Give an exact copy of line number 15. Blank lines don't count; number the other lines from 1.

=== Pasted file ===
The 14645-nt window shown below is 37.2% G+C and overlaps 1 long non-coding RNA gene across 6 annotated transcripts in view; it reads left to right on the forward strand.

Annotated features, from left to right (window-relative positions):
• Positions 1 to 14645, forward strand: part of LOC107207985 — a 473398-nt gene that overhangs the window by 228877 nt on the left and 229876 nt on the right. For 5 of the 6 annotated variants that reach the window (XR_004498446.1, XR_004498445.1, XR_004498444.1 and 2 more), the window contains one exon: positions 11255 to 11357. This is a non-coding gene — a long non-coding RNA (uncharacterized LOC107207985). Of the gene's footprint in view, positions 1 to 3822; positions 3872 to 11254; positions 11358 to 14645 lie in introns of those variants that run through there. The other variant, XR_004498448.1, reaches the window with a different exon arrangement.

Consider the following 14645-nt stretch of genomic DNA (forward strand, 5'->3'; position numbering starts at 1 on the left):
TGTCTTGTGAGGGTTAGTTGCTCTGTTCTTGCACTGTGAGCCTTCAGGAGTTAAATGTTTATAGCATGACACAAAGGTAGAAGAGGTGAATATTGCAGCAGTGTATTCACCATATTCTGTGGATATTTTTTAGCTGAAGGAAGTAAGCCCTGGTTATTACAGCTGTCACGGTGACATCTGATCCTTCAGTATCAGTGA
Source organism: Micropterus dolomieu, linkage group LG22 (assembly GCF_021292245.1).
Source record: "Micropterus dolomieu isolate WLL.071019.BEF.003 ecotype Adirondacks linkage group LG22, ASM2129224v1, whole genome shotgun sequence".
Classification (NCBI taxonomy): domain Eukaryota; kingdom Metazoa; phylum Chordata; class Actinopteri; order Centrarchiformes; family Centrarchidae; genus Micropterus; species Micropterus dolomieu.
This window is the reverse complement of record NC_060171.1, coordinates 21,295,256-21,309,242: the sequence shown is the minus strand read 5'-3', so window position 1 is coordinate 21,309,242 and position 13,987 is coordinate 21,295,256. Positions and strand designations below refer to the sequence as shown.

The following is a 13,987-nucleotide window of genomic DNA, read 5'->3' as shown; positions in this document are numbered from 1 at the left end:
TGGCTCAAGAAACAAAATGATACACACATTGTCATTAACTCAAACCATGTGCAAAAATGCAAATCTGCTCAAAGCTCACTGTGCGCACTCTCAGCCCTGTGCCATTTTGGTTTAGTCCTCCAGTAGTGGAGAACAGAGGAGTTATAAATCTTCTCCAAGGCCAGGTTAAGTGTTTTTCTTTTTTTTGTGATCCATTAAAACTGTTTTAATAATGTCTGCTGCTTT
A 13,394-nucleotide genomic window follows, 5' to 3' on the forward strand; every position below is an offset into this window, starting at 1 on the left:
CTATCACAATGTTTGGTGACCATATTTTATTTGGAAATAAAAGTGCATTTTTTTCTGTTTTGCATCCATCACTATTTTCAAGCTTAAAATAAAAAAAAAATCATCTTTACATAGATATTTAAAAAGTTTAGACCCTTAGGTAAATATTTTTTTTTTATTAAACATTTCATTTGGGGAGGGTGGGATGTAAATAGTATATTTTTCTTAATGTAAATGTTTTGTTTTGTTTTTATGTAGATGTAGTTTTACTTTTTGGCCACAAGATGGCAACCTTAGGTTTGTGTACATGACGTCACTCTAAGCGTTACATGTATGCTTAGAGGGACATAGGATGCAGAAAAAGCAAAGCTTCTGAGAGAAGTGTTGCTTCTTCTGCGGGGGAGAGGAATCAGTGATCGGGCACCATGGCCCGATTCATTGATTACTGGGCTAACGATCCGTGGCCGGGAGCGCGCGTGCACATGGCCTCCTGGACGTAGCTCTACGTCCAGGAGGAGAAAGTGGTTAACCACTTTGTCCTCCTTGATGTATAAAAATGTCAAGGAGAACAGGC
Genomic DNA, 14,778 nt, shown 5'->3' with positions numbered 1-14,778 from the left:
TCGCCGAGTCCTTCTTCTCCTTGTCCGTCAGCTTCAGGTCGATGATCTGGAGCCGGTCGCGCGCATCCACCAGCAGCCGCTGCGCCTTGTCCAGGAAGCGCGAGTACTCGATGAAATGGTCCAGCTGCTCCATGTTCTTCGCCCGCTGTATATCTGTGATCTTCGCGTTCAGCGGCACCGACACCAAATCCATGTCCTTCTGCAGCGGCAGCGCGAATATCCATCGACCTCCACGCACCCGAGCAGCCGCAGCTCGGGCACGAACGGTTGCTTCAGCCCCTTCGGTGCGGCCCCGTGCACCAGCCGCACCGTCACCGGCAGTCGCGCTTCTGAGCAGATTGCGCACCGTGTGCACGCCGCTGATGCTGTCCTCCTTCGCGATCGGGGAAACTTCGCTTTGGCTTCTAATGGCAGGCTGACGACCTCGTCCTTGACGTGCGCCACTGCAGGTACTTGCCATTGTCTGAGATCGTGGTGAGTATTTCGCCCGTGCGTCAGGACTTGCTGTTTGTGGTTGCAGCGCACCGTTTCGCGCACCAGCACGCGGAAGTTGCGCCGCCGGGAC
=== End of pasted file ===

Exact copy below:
TCGCCGAGTCCTTCTTCTCCTTGTCCGTCAGCTTCAGGTCGATGATCTGGAGCCGGTCGCGCGCATCCACCAGCAGCCGCTGCGCCTTGTCCAGGAAGCGCGAGTACTCGATGAAATGGTCCAGCTGCTCCATGTTCTTCGCCCGCTGTATATCTGTGATCTTCGCGTTCAGCGGCACCGACACCAAATCCATGTCCTTCTGCAGCGGCAGCGCGAATATCCATCGACCTCCACGCACCCGAGCAGCCGCAGCTCGGGCACGAACGGTTGCTTCAGCCCCTTCGGTGCGGCCCCGTGCACCAGCCGCACCGTCACCGGCAGTCGCGCTTCTGAGCAGATTGCGCACCGTGTGCACGCCGCTGATGCTGTCCTCCTTCGCGATCGGGGAAACTTCGCTTTGGCTTCTAATGGCAGGCTGACGACCTCGTCCTTGACGTGCGCCACTGCAGGTACTTGCCATTGTCTGAGATCGTGGTGAGTATTTCGCCCGTGCGTCAGGACTTGCTGTTTGTGGTTGCAGCGCACCGTTTCGCGCACCAGCACGCGGAAGTTGCGCCGCCGGGAC